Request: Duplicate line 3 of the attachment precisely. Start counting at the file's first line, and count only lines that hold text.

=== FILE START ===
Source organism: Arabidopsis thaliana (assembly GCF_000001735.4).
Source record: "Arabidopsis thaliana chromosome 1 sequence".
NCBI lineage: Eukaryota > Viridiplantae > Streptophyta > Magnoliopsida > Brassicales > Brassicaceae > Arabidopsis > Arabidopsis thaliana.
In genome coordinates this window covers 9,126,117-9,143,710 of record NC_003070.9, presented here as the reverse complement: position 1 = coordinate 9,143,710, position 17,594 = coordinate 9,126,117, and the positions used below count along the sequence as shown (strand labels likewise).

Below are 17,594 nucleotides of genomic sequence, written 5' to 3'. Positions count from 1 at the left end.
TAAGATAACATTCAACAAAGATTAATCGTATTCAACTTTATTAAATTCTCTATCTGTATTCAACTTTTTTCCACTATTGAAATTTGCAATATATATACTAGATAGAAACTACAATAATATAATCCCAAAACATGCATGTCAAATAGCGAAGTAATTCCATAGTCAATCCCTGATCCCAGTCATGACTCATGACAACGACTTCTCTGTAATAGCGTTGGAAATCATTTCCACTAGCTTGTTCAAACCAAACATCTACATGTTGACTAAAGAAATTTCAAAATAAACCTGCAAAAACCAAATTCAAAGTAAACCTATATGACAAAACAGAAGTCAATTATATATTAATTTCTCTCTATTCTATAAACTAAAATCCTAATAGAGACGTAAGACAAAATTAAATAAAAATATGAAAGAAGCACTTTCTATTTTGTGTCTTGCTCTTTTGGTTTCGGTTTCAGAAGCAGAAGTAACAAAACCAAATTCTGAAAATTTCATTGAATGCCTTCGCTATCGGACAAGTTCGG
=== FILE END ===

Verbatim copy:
NCBI lineage: Eukaryota > Viridiplantae > Streptophyta > Magnoliopsida > Brassicales > Brassicaceae > Arabidopsis > Arabidopsis thaliana.